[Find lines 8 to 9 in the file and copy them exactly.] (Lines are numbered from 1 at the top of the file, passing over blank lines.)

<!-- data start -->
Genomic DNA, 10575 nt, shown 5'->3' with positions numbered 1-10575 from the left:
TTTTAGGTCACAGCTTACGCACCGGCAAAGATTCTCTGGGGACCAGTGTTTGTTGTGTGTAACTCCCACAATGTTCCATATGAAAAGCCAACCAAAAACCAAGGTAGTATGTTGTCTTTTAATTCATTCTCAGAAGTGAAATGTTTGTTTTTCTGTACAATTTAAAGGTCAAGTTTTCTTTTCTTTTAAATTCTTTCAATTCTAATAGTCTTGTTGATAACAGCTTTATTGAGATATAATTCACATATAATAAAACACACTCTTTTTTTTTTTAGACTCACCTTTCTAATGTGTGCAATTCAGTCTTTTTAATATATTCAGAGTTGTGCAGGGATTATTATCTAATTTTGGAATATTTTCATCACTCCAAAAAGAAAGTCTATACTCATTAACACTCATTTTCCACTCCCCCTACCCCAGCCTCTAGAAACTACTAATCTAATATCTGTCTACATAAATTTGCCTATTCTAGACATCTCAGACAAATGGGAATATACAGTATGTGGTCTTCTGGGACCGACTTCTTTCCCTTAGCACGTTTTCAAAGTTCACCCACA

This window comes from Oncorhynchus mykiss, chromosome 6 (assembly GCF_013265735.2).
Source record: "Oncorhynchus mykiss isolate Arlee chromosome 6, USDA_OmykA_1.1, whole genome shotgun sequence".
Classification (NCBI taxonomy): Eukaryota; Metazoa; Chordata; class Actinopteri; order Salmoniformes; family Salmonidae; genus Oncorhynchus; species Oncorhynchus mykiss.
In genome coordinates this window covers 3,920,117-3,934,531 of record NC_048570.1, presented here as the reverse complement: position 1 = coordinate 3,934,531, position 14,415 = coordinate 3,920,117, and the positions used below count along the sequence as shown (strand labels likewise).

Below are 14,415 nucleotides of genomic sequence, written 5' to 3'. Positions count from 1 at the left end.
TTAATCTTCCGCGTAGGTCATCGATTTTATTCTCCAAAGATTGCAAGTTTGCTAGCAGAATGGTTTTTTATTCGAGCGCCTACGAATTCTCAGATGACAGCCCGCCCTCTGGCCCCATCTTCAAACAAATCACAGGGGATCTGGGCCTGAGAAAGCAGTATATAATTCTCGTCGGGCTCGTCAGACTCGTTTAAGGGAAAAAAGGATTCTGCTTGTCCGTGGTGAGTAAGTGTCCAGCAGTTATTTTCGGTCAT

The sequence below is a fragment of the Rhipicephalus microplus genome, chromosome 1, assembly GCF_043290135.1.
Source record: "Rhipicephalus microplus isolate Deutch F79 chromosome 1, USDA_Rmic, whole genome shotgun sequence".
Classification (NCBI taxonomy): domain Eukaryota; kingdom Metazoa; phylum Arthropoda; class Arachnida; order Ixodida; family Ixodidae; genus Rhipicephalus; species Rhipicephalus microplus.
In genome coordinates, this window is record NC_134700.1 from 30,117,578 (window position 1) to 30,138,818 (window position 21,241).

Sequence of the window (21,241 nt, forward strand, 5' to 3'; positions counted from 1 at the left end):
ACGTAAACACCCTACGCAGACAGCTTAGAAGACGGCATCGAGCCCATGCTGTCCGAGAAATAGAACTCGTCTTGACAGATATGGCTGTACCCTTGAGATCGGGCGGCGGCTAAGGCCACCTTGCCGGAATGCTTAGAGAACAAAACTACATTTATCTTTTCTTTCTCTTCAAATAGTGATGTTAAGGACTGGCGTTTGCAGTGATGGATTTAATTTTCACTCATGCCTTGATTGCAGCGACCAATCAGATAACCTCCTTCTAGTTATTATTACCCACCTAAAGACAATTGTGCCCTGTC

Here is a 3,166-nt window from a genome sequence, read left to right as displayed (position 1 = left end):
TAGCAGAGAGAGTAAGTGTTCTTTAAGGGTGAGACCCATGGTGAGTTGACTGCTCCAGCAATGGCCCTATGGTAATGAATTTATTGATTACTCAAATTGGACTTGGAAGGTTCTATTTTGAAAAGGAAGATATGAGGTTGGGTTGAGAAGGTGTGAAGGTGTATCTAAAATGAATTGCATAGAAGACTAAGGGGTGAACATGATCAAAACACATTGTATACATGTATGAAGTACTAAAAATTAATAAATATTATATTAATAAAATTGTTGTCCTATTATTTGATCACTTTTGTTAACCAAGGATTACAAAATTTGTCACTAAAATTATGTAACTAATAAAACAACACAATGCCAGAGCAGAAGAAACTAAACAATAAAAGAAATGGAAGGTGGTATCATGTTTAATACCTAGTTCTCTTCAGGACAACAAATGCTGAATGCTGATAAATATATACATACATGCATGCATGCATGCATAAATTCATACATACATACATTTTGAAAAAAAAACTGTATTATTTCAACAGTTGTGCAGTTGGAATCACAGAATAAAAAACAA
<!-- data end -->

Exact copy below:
TTAATCTTCCGCGTAGGTCATCGATTTTATTCTCCAAAGATTGCAAGTTTGCTAGCAGAATGGTTTTTTATTCGAGCGCCTACGAATTCTCAGATGACAGCCCGCCCTCTGGCCCCATCTTCAAACAAATCACAGGGGATCTGGGCCTGAGAAAGCAGTATATAATTCTCGTCGGGCTCGTCAGACTCGTTTAAGGGAAAAAAGGATTCTGCTTGTCCGTGGTGAGTAAGTGTCCAGCAGTTATTTTCGGTCAT

The sequence below is a fragment of the Rhipicephalus microplus genome, chromosome 1, assembly GCF_043290135.1.